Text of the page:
Energy Audit Tips

I want to share some tips for energy auditing after a week of training at the University of Wisconsin – Madison. This particular collection of tips is mine, but gleaned from expert presentations by great auditors who have done many more audits than I have.

Energy Auditor (from http://www.rd.com)

Energy Auditor (from http://www.rd.com)

Top Ten Tips for Energy Auditing

1. Come in to the energy audit saying, “I am here to make you more comfortable.” You will meet with resistance. Reassure your client. Discomfort is expensive, and it means that facilities managers get yelled at. Our predecessors in the energy efficiency field did a crappy job and proposed energy conservation measures that saved energy by making things dim and cold. Economically, it’s not worth utility bill savings if you make an employee less productive. 

2. Listen. Ask your client what problems they want you to look at. Ask them about their challenges and their ideas for improvements. Get information from any source you can. Don’t be hostile towards your client/facilities manager, but do report any lighting burnouts or maintenance problems like dirt or dust in your report. Never underestimate the role that human operators play in setting or re-setting equipment. Understand first, then make recommendations. (i.e. Make sure it makes sense to recommend a variable frequency drive before recommending it.)

3. Don’t promise anything unrealistic. Take the conservative estimate for any cost savings. Don’t bend numbers to convince a decision-maker to take action. Think about how much money your client has for upgrades (thousands? none?) and how many years of payback they are required to achieve (3 year payback or less? 5 year? 15 year?). You can use the line, “I want your savings to be more than this, but…” Think about making recommendations that simplify maintenance – there is no reason a building should have 15 different kinds of light bulbs.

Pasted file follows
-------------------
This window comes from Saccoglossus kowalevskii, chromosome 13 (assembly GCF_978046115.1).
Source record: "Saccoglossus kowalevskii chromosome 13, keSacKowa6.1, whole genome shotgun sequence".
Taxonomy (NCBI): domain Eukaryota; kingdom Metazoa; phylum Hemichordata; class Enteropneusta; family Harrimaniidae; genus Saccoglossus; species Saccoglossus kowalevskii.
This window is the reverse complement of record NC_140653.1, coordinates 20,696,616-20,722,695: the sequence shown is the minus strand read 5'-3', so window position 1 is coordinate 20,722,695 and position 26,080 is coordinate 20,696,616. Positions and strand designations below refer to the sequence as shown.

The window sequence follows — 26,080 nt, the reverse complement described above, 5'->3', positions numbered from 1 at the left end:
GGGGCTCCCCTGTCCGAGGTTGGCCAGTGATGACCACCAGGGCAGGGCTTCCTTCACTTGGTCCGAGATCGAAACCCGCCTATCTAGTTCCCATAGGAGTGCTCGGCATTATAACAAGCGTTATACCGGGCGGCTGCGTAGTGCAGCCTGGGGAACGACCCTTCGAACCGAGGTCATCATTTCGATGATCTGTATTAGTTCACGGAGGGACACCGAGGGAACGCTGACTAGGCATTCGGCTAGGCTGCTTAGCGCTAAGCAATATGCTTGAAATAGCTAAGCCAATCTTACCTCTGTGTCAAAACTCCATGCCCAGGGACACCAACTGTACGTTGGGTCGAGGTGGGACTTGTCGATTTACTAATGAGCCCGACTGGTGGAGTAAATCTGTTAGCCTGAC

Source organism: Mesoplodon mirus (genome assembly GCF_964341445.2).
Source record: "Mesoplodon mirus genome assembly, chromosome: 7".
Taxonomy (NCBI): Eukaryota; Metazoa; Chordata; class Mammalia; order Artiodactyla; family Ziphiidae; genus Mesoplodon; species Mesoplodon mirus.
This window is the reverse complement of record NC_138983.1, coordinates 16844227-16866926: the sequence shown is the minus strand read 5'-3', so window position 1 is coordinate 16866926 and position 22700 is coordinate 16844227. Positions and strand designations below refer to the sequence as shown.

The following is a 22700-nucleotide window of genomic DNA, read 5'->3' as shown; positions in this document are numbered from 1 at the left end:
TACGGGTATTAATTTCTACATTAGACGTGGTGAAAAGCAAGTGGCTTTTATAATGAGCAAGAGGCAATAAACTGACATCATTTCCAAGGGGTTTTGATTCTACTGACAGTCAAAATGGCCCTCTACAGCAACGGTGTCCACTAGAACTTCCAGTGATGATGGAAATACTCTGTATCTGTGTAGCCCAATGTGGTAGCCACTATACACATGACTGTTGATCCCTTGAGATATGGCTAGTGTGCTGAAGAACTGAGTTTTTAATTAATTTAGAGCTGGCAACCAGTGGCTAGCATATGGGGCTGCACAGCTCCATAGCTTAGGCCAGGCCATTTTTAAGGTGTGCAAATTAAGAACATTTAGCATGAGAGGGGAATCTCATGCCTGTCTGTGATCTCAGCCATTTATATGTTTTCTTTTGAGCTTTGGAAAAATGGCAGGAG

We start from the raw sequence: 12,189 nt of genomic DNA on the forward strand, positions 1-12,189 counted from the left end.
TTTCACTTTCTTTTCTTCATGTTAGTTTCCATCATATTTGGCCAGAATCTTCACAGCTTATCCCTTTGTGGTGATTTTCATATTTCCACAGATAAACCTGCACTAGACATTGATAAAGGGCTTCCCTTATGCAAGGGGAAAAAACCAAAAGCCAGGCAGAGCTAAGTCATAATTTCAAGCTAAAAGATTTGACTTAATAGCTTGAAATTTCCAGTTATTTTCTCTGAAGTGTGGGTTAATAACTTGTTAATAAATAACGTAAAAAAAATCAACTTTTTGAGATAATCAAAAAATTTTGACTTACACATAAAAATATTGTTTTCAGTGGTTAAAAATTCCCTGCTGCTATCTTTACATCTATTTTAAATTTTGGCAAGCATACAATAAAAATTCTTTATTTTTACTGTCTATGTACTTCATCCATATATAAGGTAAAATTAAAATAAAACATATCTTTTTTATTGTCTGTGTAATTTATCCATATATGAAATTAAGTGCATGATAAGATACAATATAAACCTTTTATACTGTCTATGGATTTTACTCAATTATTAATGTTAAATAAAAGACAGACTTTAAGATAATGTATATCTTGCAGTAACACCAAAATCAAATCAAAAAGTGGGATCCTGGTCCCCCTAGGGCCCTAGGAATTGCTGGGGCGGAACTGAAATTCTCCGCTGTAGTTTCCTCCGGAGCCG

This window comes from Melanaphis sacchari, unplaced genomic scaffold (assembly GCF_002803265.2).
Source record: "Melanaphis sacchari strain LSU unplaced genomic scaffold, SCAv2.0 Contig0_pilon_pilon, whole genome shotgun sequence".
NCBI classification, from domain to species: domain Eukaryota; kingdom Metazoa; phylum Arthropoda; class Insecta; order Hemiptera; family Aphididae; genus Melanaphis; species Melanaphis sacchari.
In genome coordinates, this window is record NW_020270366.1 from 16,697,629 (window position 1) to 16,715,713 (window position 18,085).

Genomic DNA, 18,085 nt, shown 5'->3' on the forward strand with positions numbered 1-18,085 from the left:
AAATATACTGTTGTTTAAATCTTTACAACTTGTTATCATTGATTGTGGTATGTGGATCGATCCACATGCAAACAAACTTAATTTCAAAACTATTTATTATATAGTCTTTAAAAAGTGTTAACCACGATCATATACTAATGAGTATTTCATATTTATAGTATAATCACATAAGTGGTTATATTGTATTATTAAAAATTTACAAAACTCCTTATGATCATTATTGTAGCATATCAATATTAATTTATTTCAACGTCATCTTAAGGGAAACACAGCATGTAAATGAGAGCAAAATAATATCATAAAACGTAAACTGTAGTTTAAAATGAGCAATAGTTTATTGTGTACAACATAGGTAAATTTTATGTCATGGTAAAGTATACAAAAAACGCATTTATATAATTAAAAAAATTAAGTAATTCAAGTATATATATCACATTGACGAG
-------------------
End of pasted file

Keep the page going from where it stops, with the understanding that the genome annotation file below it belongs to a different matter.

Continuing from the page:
4. Think about interactions. A lighting upgrade will impact the heat a little bit. Buildings operate and interact in sometimes mysterious ways. Keep in mind what the building was originally designed for. There may be weird holdovers from your building’s days as a 1970s hotel (i.e. “So that explains the package terminal air conditioners in every office!”).

5. Think about seasonal changes and daily operations. Normalizing for weather helps explain part of your heating and cooling story. Graph a year’s worth of utility bills to get a picture. Record a day’s energy use with a pulse monitor to see if something weird is happening (i.e. “Why is the air conditioning system being turned on at 4 a.m. when nobody arrives until 8?“). Keep custodial activities in mind (lights on all night?). Keep utility demand charges in mind (rates go up during peak hours or seasons) when proposing recommendations. 

6. Bring tools to help you measure now. Bring tools to help you remember later. Use a digital camera if you can. Take pictures of nameplates. Take pictures of equipment. This will help you remember the building when you are pulling together your report. Ask for a building schematic, or copy an evacuation plan map from the wall. Ask for a year’s worth of utility bills ahead of time. “Discriminators” tell you whether a ballast is electronic or magnetic. A “Watts Up” tool tells you how many Watts/hour a plug is drawing. You can order tools from the Davis catalogue. A mirror helps save your neck when you are performing a lighting audit. Bring a cell phone in case you get locked in somewhere. Tally counters are available at Target or Staples.

7. If you notice an OSHA or hazardous waste or fire code violation, you are liable and are legally obligated to report it. Familiarize yourself with these basic codes.

8. Energy efficient upgrades will increase the real estate value. Buildings sell better when they cost less to light, heat and cool.

9. Write your report for the building owner, who surely lives in California and will spend a grand total of 5 minutes reading your recommendations (if that). Use executive summaries, initial costs, and dollar savings. Include everything. If the lighting is already efficient, write that the lighting is already efficient and you have no recommendations at this time. Address building envelope, lighting, heating, cooling, ventilation, and equipment/plug load/process equipment.

10. Benchmark against other buildings. Use 2005 ASHRAE Handbook Ch. 35 to compare energy intensity (kBTU/square foot/year) or Energy Star. Measure or estimate square footage to get this benchmark.

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